f/k/a archives . . . real opinions & real haiku

November 20, 2004

eight more years

Filed under: pre-06-2006 — David Giacalone @ 4:08 pm

Woe is me.  My new driver’s license arrived in the mail today, and the photo ID looks

even worse than it had at DMV when they took it last week.  Despite having an aging

population, New York State re-licenses drivers for 8 years — they sent an application to

my 85-year-old Dad recently.   So, I’ll be flashing this little baby when Pres. Obama is

finishing his first term. [No, it won’t be going on my Sibs Page.]



  • Demographic policy questions are not what’s on my mind.  I’m wondering

    why I said “no,” when the DMV clerk asked whether I wanted to keep my

    current license photo.  You know, the one where I had all my hair and no gray.


Issa was lucky back in early 19th-Century Japan — no ID photos.  See his self-portrait: . . . issa self neg

 










vain clouds
forming vain peaks
in vain



scolding
vain man…
the autumn moon


 

Kobayashi Issa, translated by D.G.Lanoue

dodgy logic

Filed under: pre-06-2006 — David Giacalone @ 2:10 pm

one-breath pundit  



The headlines ask Is dodgeball too dangerous for kids?  I’ll let Overlawyered.com cover this

in full, but I just have to wonder about a lawsuit that claims teacher-supervised dodgeball is 

too dangerous for 7-year-olds and inappopriate for grammar school gym classes.   I’d like to see

stats that compare injuries from dodgeball with pee-wee sports like soccer, baseball and football,

which seem to be fine with the very same folk who think dodgeball is too warlike.   Why not

just have the little kids use softer balls?  Would this case exist without a potentially big dollar

payout for the lawyers? (Lawsuit aims to put dodgeball on trial (Newsday/AP, Nov. 19, 2004)


Updates: (Nov. 21): Walter Olson treats this topic here.

(Nov. 22, 2004): Wikipedia has a good, brief history of “dodgeball” and has this

to say about the current Controversy:


“Dodgeball, when it emerged, was touted as the “nerd’s sport”.  Since players

normally were not part of a team, no player had to endure the teasing that would

fall upon a player accused of “causing the team to lose”. As well, the game was

seen as having a light-hearted and self-deprecatory nature and, therefore, more

amenable to non-athletic students.

 

“Ironically, dodgeball has come under attack for failing to meet the needs of precisely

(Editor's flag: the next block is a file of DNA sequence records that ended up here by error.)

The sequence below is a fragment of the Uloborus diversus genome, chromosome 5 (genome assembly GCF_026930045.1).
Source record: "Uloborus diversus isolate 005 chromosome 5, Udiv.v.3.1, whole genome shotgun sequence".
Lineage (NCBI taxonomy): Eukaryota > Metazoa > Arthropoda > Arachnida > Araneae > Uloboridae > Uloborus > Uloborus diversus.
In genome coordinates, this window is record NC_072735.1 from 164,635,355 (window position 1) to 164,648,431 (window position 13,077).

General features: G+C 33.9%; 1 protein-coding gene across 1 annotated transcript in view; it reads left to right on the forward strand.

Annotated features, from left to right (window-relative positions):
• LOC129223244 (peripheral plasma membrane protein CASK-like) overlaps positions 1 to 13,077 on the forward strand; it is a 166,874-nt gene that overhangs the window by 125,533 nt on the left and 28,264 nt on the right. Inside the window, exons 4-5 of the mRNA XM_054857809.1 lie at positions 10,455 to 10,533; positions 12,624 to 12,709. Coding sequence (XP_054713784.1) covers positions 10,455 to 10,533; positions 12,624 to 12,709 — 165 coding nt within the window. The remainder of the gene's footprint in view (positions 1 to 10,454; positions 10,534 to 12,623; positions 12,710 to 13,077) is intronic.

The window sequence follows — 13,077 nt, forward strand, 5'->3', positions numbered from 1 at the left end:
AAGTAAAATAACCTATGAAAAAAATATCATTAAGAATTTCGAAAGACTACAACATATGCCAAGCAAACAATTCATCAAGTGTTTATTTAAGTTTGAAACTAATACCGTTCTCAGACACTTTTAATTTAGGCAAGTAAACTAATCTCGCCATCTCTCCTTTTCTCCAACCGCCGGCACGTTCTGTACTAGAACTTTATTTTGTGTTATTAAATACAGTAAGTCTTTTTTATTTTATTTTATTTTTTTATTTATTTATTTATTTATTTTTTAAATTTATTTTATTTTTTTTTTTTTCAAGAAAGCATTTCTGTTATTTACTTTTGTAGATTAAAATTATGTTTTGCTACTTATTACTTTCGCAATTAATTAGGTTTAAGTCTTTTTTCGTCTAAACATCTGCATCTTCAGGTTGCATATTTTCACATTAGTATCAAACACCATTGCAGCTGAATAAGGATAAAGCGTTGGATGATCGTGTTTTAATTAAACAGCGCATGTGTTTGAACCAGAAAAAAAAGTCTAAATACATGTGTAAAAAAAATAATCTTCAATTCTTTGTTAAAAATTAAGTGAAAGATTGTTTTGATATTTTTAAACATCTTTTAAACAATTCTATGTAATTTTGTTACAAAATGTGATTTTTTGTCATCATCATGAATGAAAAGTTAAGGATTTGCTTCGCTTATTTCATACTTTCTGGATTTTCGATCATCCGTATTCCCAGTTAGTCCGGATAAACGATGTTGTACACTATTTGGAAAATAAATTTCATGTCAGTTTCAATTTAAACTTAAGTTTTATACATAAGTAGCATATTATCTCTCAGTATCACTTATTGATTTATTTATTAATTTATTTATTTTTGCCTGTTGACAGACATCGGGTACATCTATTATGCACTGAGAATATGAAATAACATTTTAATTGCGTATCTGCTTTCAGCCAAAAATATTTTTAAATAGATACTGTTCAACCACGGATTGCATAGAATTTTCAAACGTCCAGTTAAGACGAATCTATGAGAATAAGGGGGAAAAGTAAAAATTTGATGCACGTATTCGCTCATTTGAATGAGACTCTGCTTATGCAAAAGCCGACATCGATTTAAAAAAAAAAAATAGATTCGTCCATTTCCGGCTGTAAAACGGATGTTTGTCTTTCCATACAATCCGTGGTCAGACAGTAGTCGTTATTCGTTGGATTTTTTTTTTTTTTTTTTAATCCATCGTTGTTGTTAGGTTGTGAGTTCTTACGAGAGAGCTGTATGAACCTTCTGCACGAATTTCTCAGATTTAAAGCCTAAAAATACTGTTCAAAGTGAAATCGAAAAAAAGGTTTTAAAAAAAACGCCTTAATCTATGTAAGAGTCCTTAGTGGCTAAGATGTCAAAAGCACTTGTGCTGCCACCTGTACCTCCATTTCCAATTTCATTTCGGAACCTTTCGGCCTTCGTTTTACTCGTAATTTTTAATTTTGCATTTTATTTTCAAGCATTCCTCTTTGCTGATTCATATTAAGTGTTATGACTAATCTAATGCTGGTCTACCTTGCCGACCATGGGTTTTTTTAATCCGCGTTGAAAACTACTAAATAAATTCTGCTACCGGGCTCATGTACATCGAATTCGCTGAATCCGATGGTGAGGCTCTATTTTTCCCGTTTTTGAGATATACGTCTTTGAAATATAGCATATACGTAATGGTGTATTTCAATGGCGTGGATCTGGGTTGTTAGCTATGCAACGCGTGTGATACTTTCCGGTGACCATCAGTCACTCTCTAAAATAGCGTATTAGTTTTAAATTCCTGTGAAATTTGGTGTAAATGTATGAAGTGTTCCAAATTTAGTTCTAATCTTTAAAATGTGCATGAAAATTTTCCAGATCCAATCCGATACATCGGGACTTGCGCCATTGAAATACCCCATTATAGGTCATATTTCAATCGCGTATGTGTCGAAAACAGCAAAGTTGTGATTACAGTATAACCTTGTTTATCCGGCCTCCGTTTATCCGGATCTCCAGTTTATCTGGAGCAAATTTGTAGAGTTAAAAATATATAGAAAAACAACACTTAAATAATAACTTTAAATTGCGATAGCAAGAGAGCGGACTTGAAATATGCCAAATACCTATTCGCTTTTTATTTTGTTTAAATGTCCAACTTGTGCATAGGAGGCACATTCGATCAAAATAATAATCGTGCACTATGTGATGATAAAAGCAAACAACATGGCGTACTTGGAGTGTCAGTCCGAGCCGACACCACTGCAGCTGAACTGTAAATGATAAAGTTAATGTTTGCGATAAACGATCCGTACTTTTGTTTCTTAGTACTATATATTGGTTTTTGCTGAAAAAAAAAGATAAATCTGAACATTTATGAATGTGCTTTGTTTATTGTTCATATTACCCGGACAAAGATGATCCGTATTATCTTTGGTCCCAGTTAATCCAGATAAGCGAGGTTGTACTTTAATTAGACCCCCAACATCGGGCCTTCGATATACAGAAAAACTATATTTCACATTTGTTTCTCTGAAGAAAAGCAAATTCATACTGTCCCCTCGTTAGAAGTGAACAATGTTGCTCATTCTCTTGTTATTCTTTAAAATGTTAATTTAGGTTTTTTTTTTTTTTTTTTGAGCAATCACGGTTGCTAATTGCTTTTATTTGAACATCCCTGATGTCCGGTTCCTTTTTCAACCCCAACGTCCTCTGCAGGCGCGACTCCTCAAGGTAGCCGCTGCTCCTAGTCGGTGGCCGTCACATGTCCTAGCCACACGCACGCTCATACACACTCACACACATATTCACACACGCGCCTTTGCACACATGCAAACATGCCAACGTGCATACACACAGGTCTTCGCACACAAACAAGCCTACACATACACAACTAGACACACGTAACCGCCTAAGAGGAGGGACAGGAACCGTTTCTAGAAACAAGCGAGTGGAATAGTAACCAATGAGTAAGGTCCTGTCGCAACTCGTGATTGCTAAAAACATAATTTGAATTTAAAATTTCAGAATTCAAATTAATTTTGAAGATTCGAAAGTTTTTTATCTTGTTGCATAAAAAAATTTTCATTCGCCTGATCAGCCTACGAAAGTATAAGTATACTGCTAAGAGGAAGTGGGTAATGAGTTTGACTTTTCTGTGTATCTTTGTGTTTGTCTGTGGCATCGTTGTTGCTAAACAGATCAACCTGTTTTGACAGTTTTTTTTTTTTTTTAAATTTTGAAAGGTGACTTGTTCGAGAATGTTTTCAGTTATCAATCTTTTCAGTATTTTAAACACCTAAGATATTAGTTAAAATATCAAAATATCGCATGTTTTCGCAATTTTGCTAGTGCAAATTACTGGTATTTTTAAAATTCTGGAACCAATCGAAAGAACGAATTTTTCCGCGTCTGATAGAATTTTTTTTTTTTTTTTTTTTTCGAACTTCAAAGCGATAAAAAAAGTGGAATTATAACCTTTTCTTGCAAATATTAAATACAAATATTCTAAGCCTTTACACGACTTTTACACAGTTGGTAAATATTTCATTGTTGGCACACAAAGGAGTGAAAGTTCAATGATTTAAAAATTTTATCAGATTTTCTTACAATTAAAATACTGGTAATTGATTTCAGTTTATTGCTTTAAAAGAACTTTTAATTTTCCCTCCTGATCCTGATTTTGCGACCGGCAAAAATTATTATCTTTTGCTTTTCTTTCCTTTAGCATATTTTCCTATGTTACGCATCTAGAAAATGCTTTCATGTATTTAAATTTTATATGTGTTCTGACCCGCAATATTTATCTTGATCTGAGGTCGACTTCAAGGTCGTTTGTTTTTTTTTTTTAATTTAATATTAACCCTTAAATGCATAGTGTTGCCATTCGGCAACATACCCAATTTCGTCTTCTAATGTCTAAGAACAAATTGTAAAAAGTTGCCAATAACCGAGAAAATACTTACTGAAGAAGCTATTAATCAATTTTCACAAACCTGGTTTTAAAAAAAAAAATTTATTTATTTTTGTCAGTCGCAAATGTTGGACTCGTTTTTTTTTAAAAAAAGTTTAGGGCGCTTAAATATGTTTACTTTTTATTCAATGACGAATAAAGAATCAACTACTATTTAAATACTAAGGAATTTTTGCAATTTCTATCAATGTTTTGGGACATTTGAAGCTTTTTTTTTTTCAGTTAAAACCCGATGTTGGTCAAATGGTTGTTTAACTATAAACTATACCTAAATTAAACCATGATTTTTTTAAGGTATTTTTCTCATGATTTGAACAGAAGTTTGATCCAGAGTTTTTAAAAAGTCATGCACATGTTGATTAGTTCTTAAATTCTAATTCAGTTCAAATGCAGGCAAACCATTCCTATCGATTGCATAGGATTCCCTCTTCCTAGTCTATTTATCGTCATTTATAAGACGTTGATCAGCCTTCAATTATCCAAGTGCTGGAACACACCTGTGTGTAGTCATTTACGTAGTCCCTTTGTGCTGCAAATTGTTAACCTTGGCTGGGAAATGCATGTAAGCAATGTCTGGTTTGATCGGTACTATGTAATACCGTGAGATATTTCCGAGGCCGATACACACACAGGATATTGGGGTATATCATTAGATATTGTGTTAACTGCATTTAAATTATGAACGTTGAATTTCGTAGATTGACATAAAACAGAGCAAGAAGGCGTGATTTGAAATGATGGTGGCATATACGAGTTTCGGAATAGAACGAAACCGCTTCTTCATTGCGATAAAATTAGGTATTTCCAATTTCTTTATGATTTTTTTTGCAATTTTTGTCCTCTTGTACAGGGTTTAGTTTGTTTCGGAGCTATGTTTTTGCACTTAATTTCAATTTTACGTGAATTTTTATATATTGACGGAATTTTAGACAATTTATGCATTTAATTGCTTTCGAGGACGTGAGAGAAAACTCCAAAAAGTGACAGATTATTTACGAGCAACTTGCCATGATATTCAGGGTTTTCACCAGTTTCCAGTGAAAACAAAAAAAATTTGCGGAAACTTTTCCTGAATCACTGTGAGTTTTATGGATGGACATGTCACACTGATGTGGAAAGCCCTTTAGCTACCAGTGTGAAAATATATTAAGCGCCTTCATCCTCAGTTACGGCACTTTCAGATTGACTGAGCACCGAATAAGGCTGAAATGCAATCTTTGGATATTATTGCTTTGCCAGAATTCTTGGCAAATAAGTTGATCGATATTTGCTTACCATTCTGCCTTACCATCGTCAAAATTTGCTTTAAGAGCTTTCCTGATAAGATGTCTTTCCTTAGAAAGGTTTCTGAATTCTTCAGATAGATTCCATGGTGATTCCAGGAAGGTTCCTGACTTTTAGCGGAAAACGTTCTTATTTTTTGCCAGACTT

those students. Opponents of dodgeball have argued that the game provides, for

bullies, the excuse to abuse unathletic and unpopular students, by throwing the

ball hard enough to cause injury.”

 

 

soccer ball

 

 
fall’s first chill —

the football

bounces louder

 









driver’s training–

the instructor’s hairy arm

hangs out the window

 


credits: both poems – Haiku Happens 1998

 








clogged drain–

300-pound plumber

under the sink

   

                                        [Nov.20, 2004] 

 


tiny check Saturday Searchee Bonus:  I haven’t posted this yet on the Inadvertant Searchee page, but

had to chuckle over our 1st Place showing in the Google Search won’t stop mentioning prior relationships>.

Have no idea why someone was Googling amputee+happy>, but I hope it was therapy, not depravity. [we

came in #72 of 73,000 results.

do ads subtract? big ones sure do!

Filed under: pre-06-2006 — David Giacalone @ 12:14 pm

Denise Howell got it right: “Oy” is her response to the pumped-up ads that Law.com

has required for entry into its new Weblog Network.  [The eight weblogs are all top-

notch and I hope their authors will resist any urge for self-censoring to avoid displeasing

their corporate sponsor.  They all insist that this new arrangement won’t change them.]

 

It’s a little ironic that one of the new Networkians Commented here last year that


“I don’t like the idea of law bloggers posting ads at their site. I don’t

know whether it’s ethical or not, but it just looks cheap.”

(see the OJR article “Will Microads Save Online Content? The next big thing could be quite small,”

written by Mathew Honan,  praising inobtrusive text ads and panning banner ads.  Despite our

initial visual confusion, Honan, is not Matt Homann, proprietor of the Law.com Network weblog














big event neg 

I hope weblog readers will urge Lisa Stone of law.com’s Legal Blog Watch to  lobby

on behalf of her Networkians to have the required ads greatly reduced in size.  Such

e-billboards are >tacky and unnecessary — and may prove to turn off a lot of visitors

(and ex-visitors).  The silly flipping rolodex ad that is featured on many other law.com

pages today is even more annoying than EDDix‘ infamous “confounded scrolling





  • Law.com/ALM knows that bigger is not better.  The Network weblogs are stuck with

    an ad that is 3.25 inches wide and 5 inches high at the very top of their righthand margin.

    There are no such monstrosities on Law.com own homepage.  It’s Newswire page does

    have a 2.75 inch ad, but it comes after links to the important stories in the day’s edition. 

    It is only on its non-substantive Index page and on its new Weblog Network pages, that

    the 3.25 inch Big Box ads are found.  I think we can deduce the real answer to Law.com‘s


p.s.  There’s an interesting piece on lawyer ads at First Amendment Center.  In it, John Bates of

Bates v. State Bar of Arizona. is quoted (via Ambrogi): “It is the nature of the First Amendment

that there is going to be speech in every medium of communication that some people don’t like.”

 

 


while selling his dumplings
and such…
blossom viewing

 






morning frost–
yet still a child
sells flowers

 

 

by Issa, David G. Lanoue, translator                                                   


BigEvent!

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